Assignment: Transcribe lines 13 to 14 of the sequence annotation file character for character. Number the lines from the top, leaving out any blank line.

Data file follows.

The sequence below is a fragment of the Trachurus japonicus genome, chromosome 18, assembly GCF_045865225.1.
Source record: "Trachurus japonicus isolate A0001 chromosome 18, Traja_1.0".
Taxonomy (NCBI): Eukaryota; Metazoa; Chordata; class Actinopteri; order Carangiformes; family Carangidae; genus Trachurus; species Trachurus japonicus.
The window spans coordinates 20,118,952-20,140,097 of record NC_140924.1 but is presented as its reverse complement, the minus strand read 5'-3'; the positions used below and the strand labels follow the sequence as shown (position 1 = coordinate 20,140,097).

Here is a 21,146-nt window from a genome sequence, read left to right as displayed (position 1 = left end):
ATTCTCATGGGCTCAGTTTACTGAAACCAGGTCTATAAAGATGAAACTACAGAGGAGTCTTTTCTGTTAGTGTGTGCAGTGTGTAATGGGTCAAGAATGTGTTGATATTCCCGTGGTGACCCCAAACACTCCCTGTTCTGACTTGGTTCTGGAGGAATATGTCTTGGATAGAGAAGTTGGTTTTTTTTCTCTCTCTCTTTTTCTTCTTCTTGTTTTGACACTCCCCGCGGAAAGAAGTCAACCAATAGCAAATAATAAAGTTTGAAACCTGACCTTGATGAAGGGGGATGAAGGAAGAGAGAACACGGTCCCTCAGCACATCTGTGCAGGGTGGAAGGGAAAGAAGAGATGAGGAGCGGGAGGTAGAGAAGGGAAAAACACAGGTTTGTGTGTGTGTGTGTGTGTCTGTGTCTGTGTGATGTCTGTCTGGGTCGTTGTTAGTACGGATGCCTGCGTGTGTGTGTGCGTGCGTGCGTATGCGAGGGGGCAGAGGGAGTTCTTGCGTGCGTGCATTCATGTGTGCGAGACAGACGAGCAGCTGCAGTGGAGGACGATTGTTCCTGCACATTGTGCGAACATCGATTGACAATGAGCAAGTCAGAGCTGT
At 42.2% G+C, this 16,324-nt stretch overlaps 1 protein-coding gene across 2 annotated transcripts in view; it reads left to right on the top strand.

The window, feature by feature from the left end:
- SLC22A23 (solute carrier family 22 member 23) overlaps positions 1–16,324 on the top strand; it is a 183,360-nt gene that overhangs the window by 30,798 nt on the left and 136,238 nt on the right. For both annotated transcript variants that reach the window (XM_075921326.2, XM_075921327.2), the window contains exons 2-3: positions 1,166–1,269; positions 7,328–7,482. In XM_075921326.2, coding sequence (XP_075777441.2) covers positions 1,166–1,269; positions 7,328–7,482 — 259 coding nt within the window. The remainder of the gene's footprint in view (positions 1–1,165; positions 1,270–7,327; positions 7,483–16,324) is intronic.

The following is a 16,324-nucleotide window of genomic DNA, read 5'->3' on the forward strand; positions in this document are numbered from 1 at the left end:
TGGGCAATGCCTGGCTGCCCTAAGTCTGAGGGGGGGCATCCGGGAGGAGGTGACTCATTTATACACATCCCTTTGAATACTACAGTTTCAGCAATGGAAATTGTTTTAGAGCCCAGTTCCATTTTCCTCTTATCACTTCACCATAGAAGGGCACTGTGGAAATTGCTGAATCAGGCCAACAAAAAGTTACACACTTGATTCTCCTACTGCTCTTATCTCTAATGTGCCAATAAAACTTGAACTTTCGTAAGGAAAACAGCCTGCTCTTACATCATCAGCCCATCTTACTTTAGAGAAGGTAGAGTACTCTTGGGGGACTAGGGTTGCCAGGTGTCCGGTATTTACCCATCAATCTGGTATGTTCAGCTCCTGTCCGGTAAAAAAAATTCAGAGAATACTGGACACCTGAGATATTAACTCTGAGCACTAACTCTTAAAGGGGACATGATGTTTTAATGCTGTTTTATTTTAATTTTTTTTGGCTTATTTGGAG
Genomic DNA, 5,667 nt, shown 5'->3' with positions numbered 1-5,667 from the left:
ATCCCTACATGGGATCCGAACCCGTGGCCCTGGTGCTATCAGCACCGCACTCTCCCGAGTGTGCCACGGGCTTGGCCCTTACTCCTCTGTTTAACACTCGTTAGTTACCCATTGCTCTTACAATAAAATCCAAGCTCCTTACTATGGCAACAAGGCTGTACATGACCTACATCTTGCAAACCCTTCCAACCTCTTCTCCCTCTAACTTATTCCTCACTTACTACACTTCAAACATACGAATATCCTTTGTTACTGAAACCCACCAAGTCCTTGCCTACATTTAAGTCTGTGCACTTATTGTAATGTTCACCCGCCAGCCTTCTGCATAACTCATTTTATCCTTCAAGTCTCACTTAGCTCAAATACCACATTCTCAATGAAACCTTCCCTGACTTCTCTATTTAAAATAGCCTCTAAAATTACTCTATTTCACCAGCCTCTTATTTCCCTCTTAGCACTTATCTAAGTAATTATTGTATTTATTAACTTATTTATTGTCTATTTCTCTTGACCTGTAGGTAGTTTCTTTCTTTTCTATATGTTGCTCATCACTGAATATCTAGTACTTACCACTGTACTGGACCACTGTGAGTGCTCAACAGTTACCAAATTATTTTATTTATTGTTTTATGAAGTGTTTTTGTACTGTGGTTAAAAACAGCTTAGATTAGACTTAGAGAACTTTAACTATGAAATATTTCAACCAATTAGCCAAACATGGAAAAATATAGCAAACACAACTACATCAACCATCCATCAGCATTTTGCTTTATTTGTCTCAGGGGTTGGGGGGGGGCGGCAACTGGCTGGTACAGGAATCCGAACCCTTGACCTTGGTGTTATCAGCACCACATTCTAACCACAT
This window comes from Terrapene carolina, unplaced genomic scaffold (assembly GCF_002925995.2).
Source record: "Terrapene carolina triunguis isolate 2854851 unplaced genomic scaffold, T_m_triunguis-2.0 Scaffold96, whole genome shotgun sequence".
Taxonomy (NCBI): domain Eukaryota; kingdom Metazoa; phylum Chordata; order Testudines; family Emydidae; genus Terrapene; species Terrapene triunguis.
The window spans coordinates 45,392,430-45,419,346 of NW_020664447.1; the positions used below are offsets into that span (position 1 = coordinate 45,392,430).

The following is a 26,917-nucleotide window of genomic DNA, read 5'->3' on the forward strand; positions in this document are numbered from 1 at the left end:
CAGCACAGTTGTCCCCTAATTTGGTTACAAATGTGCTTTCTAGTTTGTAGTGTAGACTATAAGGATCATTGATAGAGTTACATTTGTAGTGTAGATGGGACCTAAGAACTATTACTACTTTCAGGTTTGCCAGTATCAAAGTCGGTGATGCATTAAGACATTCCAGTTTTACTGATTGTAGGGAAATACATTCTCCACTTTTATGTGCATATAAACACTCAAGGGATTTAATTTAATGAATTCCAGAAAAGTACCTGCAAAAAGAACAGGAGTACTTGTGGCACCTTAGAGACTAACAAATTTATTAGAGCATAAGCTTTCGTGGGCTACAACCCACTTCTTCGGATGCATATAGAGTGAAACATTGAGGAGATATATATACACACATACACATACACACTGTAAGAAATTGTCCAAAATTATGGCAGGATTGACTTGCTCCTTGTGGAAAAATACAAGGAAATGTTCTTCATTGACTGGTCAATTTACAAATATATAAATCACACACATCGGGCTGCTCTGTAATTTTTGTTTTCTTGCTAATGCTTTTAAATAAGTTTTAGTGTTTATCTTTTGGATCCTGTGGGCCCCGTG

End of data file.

ATCCCTACATGGGATCCGAACCCGTGGCCCTGGTGCTATCAGCACCGCACTCTCCCGAGTGTGCCACGGGCTTGGCCCTTACTCCTCTGTTTAACACTCGTTAGTTACCCATTGCTCTTACAATAAAATCCAAGCTCCTTACTATGGCAACAAGGCTGTACATGACCTACATCTTGCAAACCCTTCCAACCTCTTCTCCCTCTAACTTATTCCTCACTTACTACACTTCAAACATACGAATATCCTTTGTTACTGAAACCCACCAAGTCCTTGCCTACATTTAAGTCTGTGCACTTATTGTAATGTTCACCCGCCAGCCTTCTGCATAACTCATTTTATCCTTCAAGTCTCACTTAGCTCAAATACCACATTCTCAATGAAACCTTCCCTGACTTCTCTATTTAAAATAGCCTCTAAAATTACTCTATTTCACCAGCCTCTTATTTCCCTCTTAGCACTTATCTAAGTAATTATTGTATTTATTAACTTATTTATTGTCTATTTCTCTTGACCTGTAGGTAGTTTCTTTCTTTTCTATATGTTGCTCATCACTGAATATCTAGTACTTACCACTGTACTGGACCACTGTGAGTGCTCAACAGTTACCAAATTATTTTATTTATTGTTTTATGAAGTGTTTTTGTACTGTGGTTAAAAACAGCTTAGATTAGACTTAGAGAACTTTAACTATGAAATATTTCAACCAATTAGCCAAACATGGAAAAATATAGCAAACACAACTACATCAACCATCCATCAGCATTTTGCTTTATTTGTCTCAGGGGTTGGGGGGGGGCGGCAACTGGCTGGTACAGGAATCCGAACCCTTGACCTTGGTGTTATCAGCACCACATTCTAACCACAT
This window comes from Terrapene carolina, unplaced genomic scaffold (assembly GCF_002925995.2).